New York: Harper and Row, 1958
“Considering that he is Secretary-General of the Economic Commission for Europe and hence immersed in European problems,” one of the early reviewers wrote of the Swedish economist Gunnar Myrdal’s An International Economy (1956), “one of the striking features . . . is that so much of it is directed toward problems of underdeveloped areas.”1 And just as he completed that work he was already on the road to Egypt, where, at the National Bank in October 1955, he gave the lectures that later became Rich Lands and Poor: The Road to World Prosperity (1958).2 The same year as that book appeared, Myrdal gave the Storrs lectures at Yale Law School for 1958, which took up what he defined as the central challenge of the age: scaling up the welfare state to the world stage.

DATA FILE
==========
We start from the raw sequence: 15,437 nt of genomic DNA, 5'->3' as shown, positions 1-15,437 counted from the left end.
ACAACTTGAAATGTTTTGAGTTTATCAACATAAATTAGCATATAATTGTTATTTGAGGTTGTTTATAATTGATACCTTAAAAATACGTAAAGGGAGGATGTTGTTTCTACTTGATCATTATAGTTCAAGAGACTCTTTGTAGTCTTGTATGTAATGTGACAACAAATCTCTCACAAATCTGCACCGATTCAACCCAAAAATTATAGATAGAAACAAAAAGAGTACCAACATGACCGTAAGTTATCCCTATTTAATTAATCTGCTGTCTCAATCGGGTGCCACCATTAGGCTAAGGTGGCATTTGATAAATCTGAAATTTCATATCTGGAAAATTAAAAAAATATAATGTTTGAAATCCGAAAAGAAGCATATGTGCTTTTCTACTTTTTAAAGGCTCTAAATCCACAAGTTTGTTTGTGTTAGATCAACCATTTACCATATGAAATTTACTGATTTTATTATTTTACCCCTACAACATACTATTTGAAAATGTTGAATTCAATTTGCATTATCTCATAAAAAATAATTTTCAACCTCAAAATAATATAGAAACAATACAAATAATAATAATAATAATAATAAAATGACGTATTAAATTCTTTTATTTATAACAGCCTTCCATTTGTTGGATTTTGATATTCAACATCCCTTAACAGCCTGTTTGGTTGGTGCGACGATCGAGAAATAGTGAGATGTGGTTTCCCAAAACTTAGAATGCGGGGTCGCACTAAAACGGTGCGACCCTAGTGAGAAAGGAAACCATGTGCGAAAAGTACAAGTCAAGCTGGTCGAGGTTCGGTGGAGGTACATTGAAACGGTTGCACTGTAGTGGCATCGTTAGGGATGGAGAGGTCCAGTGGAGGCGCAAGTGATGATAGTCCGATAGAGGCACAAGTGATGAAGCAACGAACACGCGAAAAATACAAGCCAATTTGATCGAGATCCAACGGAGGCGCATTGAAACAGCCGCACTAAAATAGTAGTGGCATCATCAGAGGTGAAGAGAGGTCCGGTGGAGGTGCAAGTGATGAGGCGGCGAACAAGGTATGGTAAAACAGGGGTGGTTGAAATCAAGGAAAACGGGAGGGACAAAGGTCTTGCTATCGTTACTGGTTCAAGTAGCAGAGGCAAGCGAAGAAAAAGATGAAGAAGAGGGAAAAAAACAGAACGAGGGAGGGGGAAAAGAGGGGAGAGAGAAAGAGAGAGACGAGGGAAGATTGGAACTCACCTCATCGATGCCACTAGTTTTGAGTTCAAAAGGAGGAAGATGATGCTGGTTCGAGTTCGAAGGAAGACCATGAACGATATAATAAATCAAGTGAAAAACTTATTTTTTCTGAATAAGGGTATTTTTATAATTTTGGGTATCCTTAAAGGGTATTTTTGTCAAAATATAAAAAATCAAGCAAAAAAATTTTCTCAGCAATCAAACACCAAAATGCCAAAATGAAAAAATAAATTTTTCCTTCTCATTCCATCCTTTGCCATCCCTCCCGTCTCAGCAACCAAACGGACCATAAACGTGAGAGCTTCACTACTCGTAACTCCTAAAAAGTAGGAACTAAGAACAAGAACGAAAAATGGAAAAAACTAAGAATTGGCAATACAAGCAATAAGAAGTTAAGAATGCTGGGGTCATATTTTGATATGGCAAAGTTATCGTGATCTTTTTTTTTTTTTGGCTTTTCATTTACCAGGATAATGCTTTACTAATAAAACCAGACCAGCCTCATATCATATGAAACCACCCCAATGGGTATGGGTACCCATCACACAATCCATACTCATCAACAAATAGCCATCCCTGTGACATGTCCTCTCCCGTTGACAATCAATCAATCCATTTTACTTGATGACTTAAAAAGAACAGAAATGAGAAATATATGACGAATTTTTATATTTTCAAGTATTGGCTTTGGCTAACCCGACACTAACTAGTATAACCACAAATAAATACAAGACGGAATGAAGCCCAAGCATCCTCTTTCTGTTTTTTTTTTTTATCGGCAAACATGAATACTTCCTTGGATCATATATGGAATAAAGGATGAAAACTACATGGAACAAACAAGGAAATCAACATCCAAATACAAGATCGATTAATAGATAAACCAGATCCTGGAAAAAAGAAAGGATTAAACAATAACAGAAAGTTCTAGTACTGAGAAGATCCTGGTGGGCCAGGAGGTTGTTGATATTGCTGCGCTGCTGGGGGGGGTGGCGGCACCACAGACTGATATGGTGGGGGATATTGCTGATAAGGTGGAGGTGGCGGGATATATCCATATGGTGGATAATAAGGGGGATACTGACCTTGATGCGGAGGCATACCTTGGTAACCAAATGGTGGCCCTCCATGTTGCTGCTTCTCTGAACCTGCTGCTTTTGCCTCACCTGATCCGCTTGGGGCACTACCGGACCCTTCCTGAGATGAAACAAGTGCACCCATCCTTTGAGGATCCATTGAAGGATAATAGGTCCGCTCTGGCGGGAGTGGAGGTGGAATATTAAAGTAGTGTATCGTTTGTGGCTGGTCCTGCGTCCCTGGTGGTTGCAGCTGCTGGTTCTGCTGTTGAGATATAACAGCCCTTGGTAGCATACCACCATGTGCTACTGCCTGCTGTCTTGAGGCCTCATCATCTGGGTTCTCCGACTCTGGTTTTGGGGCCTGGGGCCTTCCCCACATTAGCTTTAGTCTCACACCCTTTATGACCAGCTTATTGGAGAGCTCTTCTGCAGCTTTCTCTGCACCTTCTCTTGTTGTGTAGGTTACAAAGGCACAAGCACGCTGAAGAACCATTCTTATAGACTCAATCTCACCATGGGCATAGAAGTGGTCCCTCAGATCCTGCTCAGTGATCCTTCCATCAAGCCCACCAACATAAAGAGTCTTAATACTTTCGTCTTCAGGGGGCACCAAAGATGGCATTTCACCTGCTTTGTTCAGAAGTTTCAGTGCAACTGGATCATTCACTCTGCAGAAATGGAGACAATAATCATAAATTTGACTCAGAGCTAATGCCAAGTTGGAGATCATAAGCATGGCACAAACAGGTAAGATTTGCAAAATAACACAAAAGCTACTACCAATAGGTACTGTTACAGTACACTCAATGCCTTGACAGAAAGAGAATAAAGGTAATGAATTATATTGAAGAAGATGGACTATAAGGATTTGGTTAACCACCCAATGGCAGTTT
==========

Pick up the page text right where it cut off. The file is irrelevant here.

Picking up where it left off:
Already in International Economy he had used the phrase “welfare world.” Myrdal’s impression that the construction of the national welfare state in the global north was to all intents and purposes accomplished may strike recent observers as nothing short of quaint—aware as they are of the the severe limitations of the political economy of the welfare state, not to mention its slow-moving destruction since. But whatever its faults, the welfare state, in Myrdal’s view, was the revolutionary basis on which an even more revolutionary welfare world was to be imaginable. “We see no limit to the further perfection of our national communities,” he wrote, with steady growth locked in, political democracy effective, and equality of opportunity achieved (more or less).3 The sheer fact that once unbelievable dreams had already come true allowed hope to conquer skepticism: “In their lifetime the proponents of what is now almost unanimously acclaimed were obnoxious to many—sometimes to most—of their compatriots, but some of them now have statues erected to their memory by grateful nations.”4 Why not the world?